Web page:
By Craig Westcott/October 14, 2021
The first meeting of the new incarnation of Carbonear council began proceedings Tuesday by allowing those members who weren’t re-elected a chance to say their goodbyes.
Mayor Frank Butt thanked them for their contribution and encouraged them to stay in touch with council and staff if they want to share ideas or have input.
While departing councilors Vic Jenkins and Amanda Dowden wished the new council their best, former councilor David Kennedy, who lost his bid to unseat Butt, focused most of his remarks on direct criticism of the mayor.
“I’ll be short and sweet,” said Jenkins. “It’s been a pleasure working with you. We had an excellent four years. And congratulations to the re-elected council and to our incoming new councilors. I hope you have a good and successful four years.”
Dowden said her four years on council are ones she won’t forget.
“It’s been quite the experience,” said Dowden. “It’s been a challenging four years for me personally, but it was an honour to serve my town, the residents, and to work with the fine people around these tables… I can’t thank everyone enough for helping me and helping me learn and I look forward to paying attention over the next four years to how things go and continue to grow in our town.”
Kennedy began by saying it was a privilege to have served on council. He then read from a prepared statement.
“It is with a heavy heart that I leave this chamber after 12 years,” Kennedy said. “It was a great 12 years, and in those 12 years I believe I served the residents and the business of the community, and our town has done well. In those 12 years I’ve worked with some excellent councilors and mayors who have helped progress our town to the point where Carbonear is a model town for all of Newfoundland. Carbonear is a well to do town with a bright future ahead.”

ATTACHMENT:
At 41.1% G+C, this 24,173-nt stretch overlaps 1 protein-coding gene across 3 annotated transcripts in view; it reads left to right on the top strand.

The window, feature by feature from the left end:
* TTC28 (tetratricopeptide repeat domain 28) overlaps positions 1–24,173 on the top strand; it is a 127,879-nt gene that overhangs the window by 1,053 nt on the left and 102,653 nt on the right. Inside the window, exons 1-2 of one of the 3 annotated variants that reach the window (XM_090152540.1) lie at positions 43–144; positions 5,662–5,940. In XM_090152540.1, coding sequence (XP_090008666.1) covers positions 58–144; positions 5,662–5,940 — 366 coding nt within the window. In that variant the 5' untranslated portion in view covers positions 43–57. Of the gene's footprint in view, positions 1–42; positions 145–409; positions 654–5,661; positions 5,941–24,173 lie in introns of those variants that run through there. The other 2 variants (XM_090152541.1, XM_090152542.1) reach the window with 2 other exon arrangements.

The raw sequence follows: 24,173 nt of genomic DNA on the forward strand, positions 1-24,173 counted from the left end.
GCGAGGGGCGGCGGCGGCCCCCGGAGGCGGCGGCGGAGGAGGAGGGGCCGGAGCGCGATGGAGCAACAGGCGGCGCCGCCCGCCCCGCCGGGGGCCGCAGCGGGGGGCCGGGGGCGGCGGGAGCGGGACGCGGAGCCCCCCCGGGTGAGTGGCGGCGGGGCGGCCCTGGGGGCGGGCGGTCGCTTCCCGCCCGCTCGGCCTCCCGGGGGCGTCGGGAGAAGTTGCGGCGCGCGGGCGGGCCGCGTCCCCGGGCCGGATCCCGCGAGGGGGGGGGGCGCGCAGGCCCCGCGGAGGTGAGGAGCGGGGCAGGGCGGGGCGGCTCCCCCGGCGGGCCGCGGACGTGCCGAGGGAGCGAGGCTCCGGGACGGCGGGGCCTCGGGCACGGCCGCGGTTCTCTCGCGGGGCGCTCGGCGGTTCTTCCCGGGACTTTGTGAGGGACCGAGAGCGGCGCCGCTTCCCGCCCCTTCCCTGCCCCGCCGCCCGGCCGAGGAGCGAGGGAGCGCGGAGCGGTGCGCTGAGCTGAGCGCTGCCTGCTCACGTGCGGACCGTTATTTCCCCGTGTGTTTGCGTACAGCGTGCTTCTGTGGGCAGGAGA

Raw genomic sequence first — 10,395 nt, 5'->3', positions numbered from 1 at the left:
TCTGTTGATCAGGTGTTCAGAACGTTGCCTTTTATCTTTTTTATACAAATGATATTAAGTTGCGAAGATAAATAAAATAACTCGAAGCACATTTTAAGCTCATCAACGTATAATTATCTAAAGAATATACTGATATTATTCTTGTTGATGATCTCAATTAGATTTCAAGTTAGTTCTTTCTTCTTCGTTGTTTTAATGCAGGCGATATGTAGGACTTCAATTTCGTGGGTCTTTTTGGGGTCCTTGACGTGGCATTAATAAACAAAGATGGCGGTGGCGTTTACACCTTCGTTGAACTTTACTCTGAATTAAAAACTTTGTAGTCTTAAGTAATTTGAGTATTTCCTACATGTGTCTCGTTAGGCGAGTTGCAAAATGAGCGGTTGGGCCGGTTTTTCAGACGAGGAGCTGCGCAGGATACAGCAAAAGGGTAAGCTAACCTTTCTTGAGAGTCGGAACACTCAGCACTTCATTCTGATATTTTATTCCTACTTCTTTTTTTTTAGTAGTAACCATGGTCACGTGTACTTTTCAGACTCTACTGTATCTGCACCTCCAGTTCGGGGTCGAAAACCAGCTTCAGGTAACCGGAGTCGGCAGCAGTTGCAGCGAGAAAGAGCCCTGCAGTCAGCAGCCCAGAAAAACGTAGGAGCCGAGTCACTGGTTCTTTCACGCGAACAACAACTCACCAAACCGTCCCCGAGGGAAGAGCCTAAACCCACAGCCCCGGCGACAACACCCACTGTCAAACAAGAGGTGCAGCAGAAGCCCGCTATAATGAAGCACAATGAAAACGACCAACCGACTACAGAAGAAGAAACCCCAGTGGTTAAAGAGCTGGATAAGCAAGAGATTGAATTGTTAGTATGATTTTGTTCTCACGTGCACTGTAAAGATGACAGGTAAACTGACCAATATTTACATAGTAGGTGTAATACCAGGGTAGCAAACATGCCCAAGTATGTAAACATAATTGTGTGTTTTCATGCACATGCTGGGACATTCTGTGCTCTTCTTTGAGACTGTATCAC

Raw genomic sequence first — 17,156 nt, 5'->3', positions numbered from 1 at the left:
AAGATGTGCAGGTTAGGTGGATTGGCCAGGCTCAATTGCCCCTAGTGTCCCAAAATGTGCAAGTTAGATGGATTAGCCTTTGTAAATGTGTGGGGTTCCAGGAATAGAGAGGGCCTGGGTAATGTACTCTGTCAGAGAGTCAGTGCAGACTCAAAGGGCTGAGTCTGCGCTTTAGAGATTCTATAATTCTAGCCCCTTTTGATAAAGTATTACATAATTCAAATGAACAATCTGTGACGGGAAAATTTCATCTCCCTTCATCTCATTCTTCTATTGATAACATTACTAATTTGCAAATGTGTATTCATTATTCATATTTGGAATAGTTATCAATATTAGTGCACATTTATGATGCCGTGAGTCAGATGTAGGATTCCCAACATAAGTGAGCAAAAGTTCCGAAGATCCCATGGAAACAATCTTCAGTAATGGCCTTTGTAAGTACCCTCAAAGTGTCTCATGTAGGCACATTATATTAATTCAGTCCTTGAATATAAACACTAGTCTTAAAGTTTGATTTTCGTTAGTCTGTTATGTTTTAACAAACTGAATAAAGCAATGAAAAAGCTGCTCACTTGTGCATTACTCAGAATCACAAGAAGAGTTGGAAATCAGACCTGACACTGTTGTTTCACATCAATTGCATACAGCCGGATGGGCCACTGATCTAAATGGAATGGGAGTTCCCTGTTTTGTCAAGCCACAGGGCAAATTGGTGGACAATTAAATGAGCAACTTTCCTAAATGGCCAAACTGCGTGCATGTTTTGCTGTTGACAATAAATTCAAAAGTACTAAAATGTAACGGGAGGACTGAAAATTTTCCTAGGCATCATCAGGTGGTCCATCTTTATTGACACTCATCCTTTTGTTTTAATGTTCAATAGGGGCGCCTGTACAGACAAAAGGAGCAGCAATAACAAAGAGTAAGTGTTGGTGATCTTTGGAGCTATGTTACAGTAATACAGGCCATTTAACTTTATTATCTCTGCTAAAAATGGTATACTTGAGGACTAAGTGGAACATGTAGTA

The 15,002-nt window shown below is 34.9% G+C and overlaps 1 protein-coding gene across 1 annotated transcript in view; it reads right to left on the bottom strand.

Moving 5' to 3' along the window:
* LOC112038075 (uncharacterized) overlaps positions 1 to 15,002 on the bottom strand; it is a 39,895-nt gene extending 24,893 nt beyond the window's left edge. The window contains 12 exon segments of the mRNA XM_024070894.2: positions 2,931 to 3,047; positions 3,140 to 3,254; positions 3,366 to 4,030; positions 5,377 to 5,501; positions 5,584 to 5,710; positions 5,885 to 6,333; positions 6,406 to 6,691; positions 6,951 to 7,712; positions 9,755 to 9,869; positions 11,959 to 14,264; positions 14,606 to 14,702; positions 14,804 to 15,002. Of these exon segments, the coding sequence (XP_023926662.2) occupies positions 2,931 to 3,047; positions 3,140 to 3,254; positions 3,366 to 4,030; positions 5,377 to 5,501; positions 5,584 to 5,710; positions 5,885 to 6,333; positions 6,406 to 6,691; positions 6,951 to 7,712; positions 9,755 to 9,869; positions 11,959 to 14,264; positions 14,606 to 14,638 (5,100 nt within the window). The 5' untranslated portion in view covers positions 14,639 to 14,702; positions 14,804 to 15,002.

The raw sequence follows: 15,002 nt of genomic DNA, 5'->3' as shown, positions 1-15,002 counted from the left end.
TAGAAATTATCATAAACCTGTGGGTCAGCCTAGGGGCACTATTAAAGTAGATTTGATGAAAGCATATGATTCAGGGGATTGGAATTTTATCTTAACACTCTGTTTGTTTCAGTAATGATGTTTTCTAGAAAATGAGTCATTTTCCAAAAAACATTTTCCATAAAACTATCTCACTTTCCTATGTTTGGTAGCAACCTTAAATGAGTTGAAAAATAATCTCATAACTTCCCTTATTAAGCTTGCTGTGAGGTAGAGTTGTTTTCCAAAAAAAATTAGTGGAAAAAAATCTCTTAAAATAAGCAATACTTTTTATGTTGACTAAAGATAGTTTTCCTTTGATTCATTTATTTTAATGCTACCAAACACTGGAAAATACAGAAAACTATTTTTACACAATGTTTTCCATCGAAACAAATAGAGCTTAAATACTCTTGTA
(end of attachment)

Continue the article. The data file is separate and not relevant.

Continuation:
That was aided, Kennedy noted, by having the best municipal staff that any town could have.
“To the new councilors, I will be one of your biggest supporters. Your success as a council benefits the whole town. I know that over the last 12 years I witnessed some unfortunate decisions that often shed negative light on the town due to the actions and the decisions made. A town council is a team and no one member is more important than another and that goes for everything, not just outside of our council meetings.”
Kennedy said it’s hard sometimes to have to listen to the advice of paid professionals and decisions are sometimes very tough.
“Having people flaunt their responsibility as leaders in our town is both immature and highly unprofessional and completely unnecessary and happened way too often,” Kennedy said. “The right thing for people to do once a mistake has been made is to apologize. As humans we all make mistakes. I know that this (former) council got off on the wrong foot due to issues outside of our control and I for one will note again that following the advice of professionals is not always right, nor easy. Unfortunately, I believe this council may suffer the same start-up issues due to inappropriate actions on the night of the election. Mr. Mayor, after being elected and congratulated by myself, you did nothing to act like a reputable mayor, but tarnished the outgoing hardworking council and cast doubts about your new council going into a new term. You acted with disregard and through your position attempted to besmirch others… I also believe that your comments and actions in the hours after the election aimed at chastising the previous council and making inappropriate assumptions for the newly elected and re-elected councilors was silly and did nothing to build a collegial spirit as is needed on council. You, in a position of authority, should step up to lead our town and stop any further friction and apologize for your comments… As mayor you have the opportunity to lead this great municipality, not as a Facebook mayor, but as a positive role model that everyone so rightly deserves, and a clear majority voted for you.”
Mayor Butt appeared to try several times to respond to Kennedy, but was unable to get the attention of staff who were conducting that portion of the meeting and in control of the Zoom broadcast. It’s unknown whether he got a chance to respond to Kennedy’s remarks during the New Business portion of the meeting as the internet broadcast of the proceedings crashed, at least on The Shoreline’s end.
Meanwhile, former mayor Sam Slade, who polled the highest among the 16 candidates who ran at large on September 28, was unanimously approved as deputy mayor.